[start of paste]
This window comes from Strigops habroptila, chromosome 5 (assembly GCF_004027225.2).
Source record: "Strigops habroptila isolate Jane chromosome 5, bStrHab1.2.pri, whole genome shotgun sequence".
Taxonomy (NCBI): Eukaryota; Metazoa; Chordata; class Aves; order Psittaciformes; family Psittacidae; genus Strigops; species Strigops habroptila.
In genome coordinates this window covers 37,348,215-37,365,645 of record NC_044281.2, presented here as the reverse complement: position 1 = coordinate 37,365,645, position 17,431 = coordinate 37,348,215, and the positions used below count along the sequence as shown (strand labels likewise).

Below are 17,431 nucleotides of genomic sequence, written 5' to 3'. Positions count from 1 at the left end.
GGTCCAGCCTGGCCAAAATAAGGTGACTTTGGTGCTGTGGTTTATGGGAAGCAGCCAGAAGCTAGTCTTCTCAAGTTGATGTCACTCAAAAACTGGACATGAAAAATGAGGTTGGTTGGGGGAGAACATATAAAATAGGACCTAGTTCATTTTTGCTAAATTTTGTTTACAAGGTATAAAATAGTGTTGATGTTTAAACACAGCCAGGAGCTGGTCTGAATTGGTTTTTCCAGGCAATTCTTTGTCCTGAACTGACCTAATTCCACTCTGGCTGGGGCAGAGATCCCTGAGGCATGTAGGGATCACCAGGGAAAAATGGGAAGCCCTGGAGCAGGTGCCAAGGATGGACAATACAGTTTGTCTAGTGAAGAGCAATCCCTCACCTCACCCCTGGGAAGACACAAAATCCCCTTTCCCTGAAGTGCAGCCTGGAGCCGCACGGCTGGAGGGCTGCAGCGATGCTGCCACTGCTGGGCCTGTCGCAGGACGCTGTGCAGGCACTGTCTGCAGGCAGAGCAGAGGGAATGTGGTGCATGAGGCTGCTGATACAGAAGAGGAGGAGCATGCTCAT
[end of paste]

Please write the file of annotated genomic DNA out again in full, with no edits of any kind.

This window comes from Strigops habroptila, chromosome 5 (assembly GCF_004027225.2).
Source record: "Strigops habroptila isolate Jane chromosome 5, bStrHab1.2.pri, whole genome shotgun sequence".
Taxonomy (NCBI): Eukaryota; Metazoa; Chordata; class Aves; order Psittaciformes; family Psittacidae; genus Strigops; species Strigops habroptila.
In genome coordinates this window covers 37,348,215-37,365,645 of record NC_044281.2, presented here as the reverse complement: position 1 = coordinate 37,365,645, position 17,431 = coordinate 37,348,215, and the positions used below count along the sequence as shown (strand labels likewise).

Below are 17,431 nucleotides of genomic sequence, written 5' to 3'. Positions count from 1 at the left end.
GGTCCAGCCTGGCCAAAATAAGGTGACTTTGGTGCTGTGGTTTATGGGAAGCAGCCAGAAGCTAGTCTTCTCAAGTTGATGTCACTCAAAAACTGGACATGAAAAATGAGGTTGGTTGGGGGAGAACATATAAAATAGGACCTAGTTCATTTTTGCTAAATTTTGTTTACAAGGTATAAAATAGTGTTGATGTTTAAACACAGCCAGGAGCTGGTCTGAATTGGTTTTTCCAGGCAATTCTTTGTCCTGAACTGACCTAATTCCACTCTGGCTGGGGCAGAGATCCCTGAGGCATGTAGGGATCACCAGGGAAAAATGGGAAGCCCTGGAGCAGGTGCCAAGGATGGACAATACAGTTTGTCTAGTGAAGAGCAATCCCTCACCTCACCCCTGGGAAGACACAAAATCCCCTTTCCCTGAAGTGCAGCCTGGAGCCGCACGGCTGGAGGGCTGCAGCGATGCTGCCACTGCTGGGCCTGTCGCAGGACGCTGTGCAGGCACTGTCTGCAGGCAGAGCAGAGGGAATGTGGTGCATGAGGCTGCTGATACAGAAGAGGAGGAGCATGCTCAT